Coiba is Panama’s largest island, 25 nautical miles north to southeast and rising to 1,372 feet. It’s the core of the seven-island Coiba National Park, a UNESCO World Heritage Site. Because a prison colony was housed on Isla Coiba until 2005, the whole island remained pristine jungle, which allowed 1,979 exotic species to flourish, including endemic agouti and flocks of scarlet macaws.

Boaters arriving on their own boat should hail “Coiba ranger station” on VHF Channel 16 or 22 and arrange to buy an ANAM one-day park permit by anchoring temporarily off Punta Machete on the island’s northeast corner. The permit allows visitors to fish for 24 hours, come ashore to hike to the waterfalls and anchor at any of a dozen great spots around Coiba Island.

Otherwise, 12 miles northeast of Coiba is Bahia Honda, a well-protected bay with free anchoring and a village with a fuel dock, groceries and a seasonal fishing lodge.

About 25 miles east of Coiba, the elongated 15-mile Cebaco Island almost blocks the mouth of Montijo Bay. Cebaco Bay Sportfishing Club is tucked into Caleta Cayman on the southwest side of this island. Its 110-foot two-story mother ship, Cebaco Bay, operates as a floating barracks and dining hall for its fleet of fly-in charter sport anglers. However, the club usually has extra diesel on board and sells it to visiting yachts and lets them dock alongside for the night. Hail “Cebaco Bay” on VHF Channel 6.

Montijo Bay is a broad and circuitous river estuary bursting with mangrove species. It is great to explore in winter months but not in summer when it is often flooded.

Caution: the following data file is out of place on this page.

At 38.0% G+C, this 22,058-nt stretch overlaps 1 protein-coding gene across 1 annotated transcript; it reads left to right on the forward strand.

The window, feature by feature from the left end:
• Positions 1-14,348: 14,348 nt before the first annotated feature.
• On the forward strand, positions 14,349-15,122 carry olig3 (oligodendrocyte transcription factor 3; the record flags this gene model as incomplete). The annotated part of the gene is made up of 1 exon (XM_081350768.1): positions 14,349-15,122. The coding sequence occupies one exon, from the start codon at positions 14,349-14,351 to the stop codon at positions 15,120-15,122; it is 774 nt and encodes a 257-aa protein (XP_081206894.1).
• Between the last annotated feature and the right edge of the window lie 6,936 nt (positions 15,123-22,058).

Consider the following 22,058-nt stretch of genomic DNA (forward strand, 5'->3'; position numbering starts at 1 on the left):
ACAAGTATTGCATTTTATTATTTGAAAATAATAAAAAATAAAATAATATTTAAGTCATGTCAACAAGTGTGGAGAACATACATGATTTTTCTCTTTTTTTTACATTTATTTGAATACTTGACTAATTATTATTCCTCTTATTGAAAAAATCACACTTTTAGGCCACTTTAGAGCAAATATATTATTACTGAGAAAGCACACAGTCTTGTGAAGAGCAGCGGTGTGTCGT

From Cebaco, the next good cruising and fishing grounds are in Panama Bay’s northwestern quadrant, 150 miles around the Azuero Peninsula from Cebaco.

Vista Mar Marina opened in 2017 with 125 full-service slips to 200 feet and a 1,200- foot megayacht pier, all inside an exterior breakwater. It has gas, diesel, restaurants, a chandler, groceries, golf, an airport, a helipad, customs and immigration offices, and more. Only 40 miles from the Panama Canal, Vista Mar Marina safely separates nautical tourism from overly close encounters with commercial ship traffic.

The Perlas Islands, 50 miles east of Vista Mar Marina, are the real jewels of Panama Bay. This cluster of 200 large and small islands (600 square miles) provides at least 100 anchoring spots with blazingly white sand beaches draped by coconut palms and coral diving reefs. All the Perlas are a national park preserve, so only a few of the islands are populated.

Isla Contadora is the most populated, 300 residents, and it has a daily ferry from Balboa, a cruise ship dock, a tiny airport and a dozen hotels that range from posh to hippie hostel. The best yacht anchorage at Contadora Island is off its south shore.

Two small marinas in the Perlas are at Pedro Gonzales Island (La Marina Peninsula, 46 slips) and on Isla Viveros (Mara’naa Marina, 10 slips and a diesel dock). The rest of the Perlas are pristine jungle.

Only five miles from the Panama Canal sea buoy, Las Flores village on tiny Taboga Island has been populated since 1515. French canal builders established a hospital here for yellow-fever victims, and Paul Gauguin was among the survivors. Today boaters anchor off Las Flores and hop the 20-minute ferry into Balboa to begin their paperwork for transiting the canal.

Get in Touch
• Coiba Ranger Station, (507) 998-0615 or 998-4217
• La Marina Peninsula, (305) 619-4561
• Lost Paradise Hotel, (507) 6463-1159
• Panama Big Game Fishing Club, (507) 6613-6900
• Sport Fish Panama Island Lodge, (877) 766-8073